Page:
Complementary care

How Eastern and Western medicine can work holistically for good health and wellbeing.

More frequently than I would like, I’m greeted in the Chinese medicine clinic by patients who sheepishly admit to being on a course of predisnolone or penicillin. As much as I reassure them there’s no need to choose between conventional and natural medicines (in fact, modern Chinese medicine advocates for the integration of both) it can be difficult to convince someone who prefers the idea of healing naturally. The key is to know when and why to use each model of healthcare, and how to combine them.

What is the difference between Eastern and Western medicine?

Development of Western medicine is based on scientific reasoning and hypothetical deduction through evidence-based clinical trials. Disease is seen to be separate from the individual; it is something that a patient has. Treatment is disease-specific, meaning many individuals can be diagnosed with the same disease and treated similarly.

Chinese medicine has been formed using an inductive method, based on thousands of years’ clinical experience. Health is understood as the expression of the body in a balanced state, where disease is the result of an imbalance in the patient’s being. In this vein, disease does not exist in its own right, it forms part of the individual’s overall experience. When it comes to Chinese medicine, understanding the nature and location of imbalance is the aim of diagnosis, and restoring balance is the focus of treatment.

Which to use?

There are the obvious cases of medical emergencies, traumatic injury, acute infection and other serious conditions such as cancer for which conventional Western medicine is the first port of call, because they have developed surgical or drug interventions that deal with the problem.

For more longstanding and chronic conditions where the Western medical approach can be to manage symptoms rather than the cause, Chinese medicine may be of great use. In each treatment and individual we look to correct the imbalance at the core of the problem, while at the same time relieving active symptoms.

Some examples of such conditions include allergies, asthma, insomnia, depression, anxiety, chronic fatigue, menstrual pain, PMS, back pain, attention deficit and hyperactivity disorder (ADHD), among others. Chinese medicine can be a very effective adjunct or complement to conventional medical care.

If you’ve fallen ill with an acute bacterial infection, and generally enjoy good health, a course of antibiotics should clear it. Chinese medicine can support your system to resolve the infection, help restore your digestive function to an optimum level (antibiotics will likely have destroyed some good gut bacteria), and build immunity so you’re less likely to fall ill as you recover.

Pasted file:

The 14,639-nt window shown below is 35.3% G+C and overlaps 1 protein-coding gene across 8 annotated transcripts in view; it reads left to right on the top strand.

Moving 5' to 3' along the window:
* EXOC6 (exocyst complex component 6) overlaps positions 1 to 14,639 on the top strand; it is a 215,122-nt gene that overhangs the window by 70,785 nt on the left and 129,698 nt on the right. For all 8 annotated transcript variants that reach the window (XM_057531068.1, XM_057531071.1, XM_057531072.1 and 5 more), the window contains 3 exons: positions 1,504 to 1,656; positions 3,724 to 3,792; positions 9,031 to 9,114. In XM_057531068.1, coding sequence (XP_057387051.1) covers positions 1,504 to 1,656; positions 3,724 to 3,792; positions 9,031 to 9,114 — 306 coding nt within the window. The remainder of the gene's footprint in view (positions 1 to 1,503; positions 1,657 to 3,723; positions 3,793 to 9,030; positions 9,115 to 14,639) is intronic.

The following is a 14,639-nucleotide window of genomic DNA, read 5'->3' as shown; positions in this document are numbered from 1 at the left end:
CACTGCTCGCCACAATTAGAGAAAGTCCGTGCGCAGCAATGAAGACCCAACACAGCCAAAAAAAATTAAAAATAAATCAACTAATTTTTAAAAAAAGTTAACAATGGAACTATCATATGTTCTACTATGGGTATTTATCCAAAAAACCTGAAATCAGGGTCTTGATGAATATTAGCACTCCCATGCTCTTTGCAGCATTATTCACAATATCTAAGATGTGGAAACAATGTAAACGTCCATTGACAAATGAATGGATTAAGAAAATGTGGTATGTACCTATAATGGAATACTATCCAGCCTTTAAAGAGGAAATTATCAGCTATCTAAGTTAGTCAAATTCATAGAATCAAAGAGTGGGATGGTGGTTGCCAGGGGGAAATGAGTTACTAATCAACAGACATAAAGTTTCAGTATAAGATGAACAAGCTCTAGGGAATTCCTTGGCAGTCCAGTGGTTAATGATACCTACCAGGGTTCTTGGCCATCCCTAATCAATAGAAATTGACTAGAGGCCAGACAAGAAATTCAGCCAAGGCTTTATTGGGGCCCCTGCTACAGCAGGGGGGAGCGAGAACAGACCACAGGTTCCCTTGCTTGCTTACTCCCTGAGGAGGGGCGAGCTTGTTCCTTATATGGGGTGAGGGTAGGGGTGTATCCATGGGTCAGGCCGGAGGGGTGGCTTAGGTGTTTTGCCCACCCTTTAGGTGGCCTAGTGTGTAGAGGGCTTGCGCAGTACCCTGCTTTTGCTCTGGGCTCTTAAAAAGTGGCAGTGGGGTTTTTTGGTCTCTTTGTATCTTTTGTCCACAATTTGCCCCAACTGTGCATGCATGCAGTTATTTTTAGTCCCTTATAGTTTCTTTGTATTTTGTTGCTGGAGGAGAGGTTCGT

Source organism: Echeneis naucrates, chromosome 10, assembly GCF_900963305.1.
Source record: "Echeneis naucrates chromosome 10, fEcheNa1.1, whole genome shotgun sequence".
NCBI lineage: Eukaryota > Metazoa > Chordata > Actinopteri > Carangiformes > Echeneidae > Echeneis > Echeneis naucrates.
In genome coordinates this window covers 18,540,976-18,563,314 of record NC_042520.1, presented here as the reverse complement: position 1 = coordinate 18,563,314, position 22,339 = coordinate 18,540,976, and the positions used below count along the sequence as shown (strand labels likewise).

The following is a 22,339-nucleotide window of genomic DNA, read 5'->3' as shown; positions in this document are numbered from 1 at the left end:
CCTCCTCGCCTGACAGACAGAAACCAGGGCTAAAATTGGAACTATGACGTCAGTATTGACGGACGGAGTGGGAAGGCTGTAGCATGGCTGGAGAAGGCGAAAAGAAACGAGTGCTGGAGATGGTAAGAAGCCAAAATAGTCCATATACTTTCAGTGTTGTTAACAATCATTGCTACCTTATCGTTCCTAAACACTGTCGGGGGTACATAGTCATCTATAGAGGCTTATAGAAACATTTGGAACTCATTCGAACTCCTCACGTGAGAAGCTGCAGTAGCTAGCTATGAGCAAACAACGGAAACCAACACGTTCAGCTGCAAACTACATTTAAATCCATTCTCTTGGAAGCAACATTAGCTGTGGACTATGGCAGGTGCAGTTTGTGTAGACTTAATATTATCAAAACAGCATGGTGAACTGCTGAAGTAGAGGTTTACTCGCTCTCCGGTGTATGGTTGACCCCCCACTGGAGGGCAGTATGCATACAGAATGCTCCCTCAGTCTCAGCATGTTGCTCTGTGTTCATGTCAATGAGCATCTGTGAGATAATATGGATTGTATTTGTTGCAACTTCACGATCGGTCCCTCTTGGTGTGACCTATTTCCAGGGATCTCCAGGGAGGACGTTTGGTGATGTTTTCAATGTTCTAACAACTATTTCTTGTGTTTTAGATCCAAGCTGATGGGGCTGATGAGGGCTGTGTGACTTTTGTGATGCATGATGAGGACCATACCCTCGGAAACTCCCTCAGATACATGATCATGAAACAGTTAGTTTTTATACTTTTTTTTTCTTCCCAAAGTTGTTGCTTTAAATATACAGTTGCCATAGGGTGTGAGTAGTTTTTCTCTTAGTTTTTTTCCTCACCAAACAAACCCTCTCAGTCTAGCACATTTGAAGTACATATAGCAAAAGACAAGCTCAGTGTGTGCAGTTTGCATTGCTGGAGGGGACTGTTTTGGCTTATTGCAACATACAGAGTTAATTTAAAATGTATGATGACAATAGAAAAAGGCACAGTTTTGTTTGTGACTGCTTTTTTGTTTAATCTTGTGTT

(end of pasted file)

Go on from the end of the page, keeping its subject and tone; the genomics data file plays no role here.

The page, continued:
In more chronic cases of ongoing viral infection or a hypersensitivity reaction to allergens as in hay fever, the Chinese medicine approach is to identify why your body doesn’t have the capacity to recover and stay healthy. Once identified, treatment will encourage your system to correct the imbalance at its core, meaning immunity improves, and you’re less susceptible to picking up viruses or being triggered by allergens or stressors and mounting an unnecessary immune response. Often it’s appropriate to use western drugs (such as antihistamines) in combination, at least in the acute phase, to manage symptoms whilst the Chinese medicine treatment takes effect.
Do I need to choose one or the other?

I’m often asked for advice on when to seek help from natural methods of healthcare and when to rely on more conventional forms. The short answer is, use both!

Recent research undertaken at the emergency departments of four hospitals across Melbourne found acupuncture to be just as effective as drugs for pain relief, prompting discussion and investigation into the viability of acupuncture as a cheap and effective method of standard care in the public health system.

So I can use them together?

Absolutely! Each system has its strengths, weaknesses, levels of excellence and limitations. More current research confirms a combined approach can be more effective than choosing one or the other exclusively. It’s most important to find registered healthcare practitioners you trust, and work with a team of professionals to form a well rounded level of care for you.

 

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